apprentice program depends on the nature of the request from
overseas and usually requires the master of divinity degree.
The master of arts degree without the international
internship will qualify candidates for a limited number of
apprentice positions overseas depending on the requirements
stated by the field entity requesting them. Rodrick Durst,
Golden Gate’s vice president for academic affairs, said
completing the internship education component will “open up
much broader doorways of service” for career positions
overseas which will normally require the M.Div. or its
equivalent. With the two-year educational component overseas
successfully completed, the master of arts in intercultural
studies becomes the equivalent of the master of divinity.
Entrance into the missionary apprentice program is
considered a “significant investment” on the part of the
mission board, Durst said.
The IMB staff’s decision comes as welcome news to
students like Harry Duncan*, the former legal counsel to the
governor of South Carolina who moved his family to the San
Francisco Bay Area last year to concentrate on mission
studies in Golden Gate’s school of intercultural studies.
“I believe the IMB’s decision to do this is a very
positive development in global mission strategy,” said
Duncan. “I am grateful for the action that has been taken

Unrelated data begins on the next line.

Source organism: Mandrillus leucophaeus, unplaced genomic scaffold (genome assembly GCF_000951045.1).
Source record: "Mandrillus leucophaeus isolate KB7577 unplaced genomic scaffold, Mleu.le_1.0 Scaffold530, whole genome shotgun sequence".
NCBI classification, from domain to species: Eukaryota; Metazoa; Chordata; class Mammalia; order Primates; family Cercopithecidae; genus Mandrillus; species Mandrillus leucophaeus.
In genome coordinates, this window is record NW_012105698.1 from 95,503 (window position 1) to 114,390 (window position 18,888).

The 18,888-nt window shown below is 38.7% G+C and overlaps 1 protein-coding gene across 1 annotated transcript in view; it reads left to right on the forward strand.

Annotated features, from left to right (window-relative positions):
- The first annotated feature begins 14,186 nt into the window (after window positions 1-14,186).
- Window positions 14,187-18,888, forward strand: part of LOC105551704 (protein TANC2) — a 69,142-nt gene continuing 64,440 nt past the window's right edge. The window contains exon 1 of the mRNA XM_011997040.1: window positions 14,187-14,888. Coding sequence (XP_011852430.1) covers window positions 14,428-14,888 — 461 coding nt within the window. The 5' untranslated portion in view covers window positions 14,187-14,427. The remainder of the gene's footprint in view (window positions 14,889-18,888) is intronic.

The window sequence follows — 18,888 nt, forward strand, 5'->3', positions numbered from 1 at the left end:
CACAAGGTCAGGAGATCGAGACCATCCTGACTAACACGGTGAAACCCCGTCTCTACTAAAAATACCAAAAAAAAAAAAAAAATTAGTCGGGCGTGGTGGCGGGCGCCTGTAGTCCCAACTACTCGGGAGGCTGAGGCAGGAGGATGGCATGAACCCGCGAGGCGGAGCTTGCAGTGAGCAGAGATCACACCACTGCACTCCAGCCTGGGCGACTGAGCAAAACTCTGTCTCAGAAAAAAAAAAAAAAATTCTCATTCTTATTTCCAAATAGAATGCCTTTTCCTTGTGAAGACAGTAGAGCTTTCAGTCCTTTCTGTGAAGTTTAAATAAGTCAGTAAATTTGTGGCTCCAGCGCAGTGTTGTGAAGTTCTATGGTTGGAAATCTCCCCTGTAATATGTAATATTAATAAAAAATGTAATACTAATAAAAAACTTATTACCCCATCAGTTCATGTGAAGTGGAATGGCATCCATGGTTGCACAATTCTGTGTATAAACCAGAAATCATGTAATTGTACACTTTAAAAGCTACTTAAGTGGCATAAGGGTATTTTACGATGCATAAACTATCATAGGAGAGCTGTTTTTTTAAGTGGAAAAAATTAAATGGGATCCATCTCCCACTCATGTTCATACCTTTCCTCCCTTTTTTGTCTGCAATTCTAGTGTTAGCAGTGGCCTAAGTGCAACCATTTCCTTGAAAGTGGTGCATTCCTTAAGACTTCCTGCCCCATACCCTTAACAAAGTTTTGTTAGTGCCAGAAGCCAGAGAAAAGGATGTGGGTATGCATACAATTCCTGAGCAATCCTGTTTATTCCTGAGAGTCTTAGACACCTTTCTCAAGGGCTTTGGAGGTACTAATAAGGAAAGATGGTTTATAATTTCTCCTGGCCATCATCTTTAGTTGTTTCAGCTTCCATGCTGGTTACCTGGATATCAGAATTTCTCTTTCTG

and believe it is the right course as we prepare for the
21st century.
“The reason I came to Golden Gate was because I view
San Francisco as a critical city for world missions and
especially in the Pacific Rim,” Duncan added. “I have
learned an incredible amount and I believe I am being well
prepared for missions in the inner city.” Duncan predicted
more students will be willing to come to Golden Gate with
the opportunity to enter the missionary apprentice program a
real possibility.
Students receiving the master of arts intercultural
studies, but who do not yet qualify for the IMB’s apprentice
program, may still be invited to go to a mission field
through the board’s International Service Corp program.
There, they will spend two years under supervision in an ISC
assignment while completing the seminary’s internship course
work. Following successful completion of both components,
they may move forward in the career missionary appointment
process.
That is essentially the same as some other SBC seminary
programs where students can pursue a master of divinity —
two years in campus residence and two years in a mission
field internship — to meet the requirements for eligibility
into the board’s career missionary appointment process. A
key difference, however, is that students in Golden Gate’s
intercultural studies degree program earn their degree prior
to the mission field internship.
With the first semester of the new degree program
completed, 52 students are enrolled in the program, with
another dozen approved for admission this spring.
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*Name changed for security reasons.

    About the Author

  • Cameron Crabtree